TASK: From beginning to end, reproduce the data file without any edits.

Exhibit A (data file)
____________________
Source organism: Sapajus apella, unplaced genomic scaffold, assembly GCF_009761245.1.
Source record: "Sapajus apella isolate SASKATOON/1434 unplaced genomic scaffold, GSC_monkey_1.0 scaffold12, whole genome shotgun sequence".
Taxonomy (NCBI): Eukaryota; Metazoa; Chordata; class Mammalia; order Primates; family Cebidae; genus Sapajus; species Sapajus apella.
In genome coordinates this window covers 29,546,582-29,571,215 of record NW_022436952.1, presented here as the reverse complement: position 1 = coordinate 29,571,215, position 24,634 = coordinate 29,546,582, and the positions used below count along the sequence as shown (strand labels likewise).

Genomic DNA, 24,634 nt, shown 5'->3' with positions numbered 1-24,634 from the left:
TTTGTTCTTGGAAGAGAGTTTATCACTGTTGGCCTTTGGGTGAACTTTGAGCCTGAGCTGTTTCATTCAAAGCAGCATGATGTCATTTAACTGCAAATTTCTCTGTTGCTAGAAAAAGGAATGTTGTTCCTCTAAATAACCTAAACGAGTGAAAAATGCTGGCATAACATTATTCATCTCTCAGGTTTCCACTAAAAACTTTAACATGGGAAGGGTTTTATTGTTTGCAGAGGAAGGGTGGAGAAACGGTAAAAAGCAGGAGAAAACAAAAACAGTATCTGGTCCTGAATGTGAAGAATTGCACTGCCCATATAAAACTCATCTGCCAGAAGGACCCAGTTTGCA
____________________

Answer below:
Source organism: Sapajus apella, unplaced genomic scaffold, assembly GCF_009761245.1.
Source record: "Sapajus apella isolate SASKATOON/1434 unplaced genomic scaffold, GSC_monkey_1.0 scaffold12, whole genome shotgun sequence".
Taxonomy (NCBI): Eukaryota; Metazoa; Chordata; class Mammalia; order Primates; family Cebidae; genus Sapajus; species Sapajus apella.
In genome coordinates this window covers 29,546,582-29,571,215 of record NW_022436952.1, presented here as the reverse complement: position 1 = coordinate 29,571,215, position 24,634 = coordinate 29,546,582, and the positions used below count along the sequence as shown (strand labels likewise).

Genomic DNA, 24,634 nt, shown 5'->3' with positions numbered 1-24,634 from the left:
TTTGTTCTTGGAAGAGAGTTTATCACTGTTGGCCTTTGGGTGAACTTTGAGCCTGAGCTGTTTCATTCAAAGCAGCATGATGTCATTTAACTGCAAATTTCTCTGTTGCTAGAAAAAGGAATGTTGTTCCTCTAAATAACCTAAACGAGTGAAAAATGCTGGCATAACATTATTCATCTCTCAGGTTTCCACTAAAAACTTTAACATGGGAAGGGTTTTATTGTTTGCAGAGGAAGGGTGGAGAAACGGTAAAAAGCAGGAGAAAACAAAAACAGTATCTGGTCCTGAATGTGAAGAATTGCACTGCCCATATAAAACTCATCTGCCAGAAGGACCCAGTTTGCA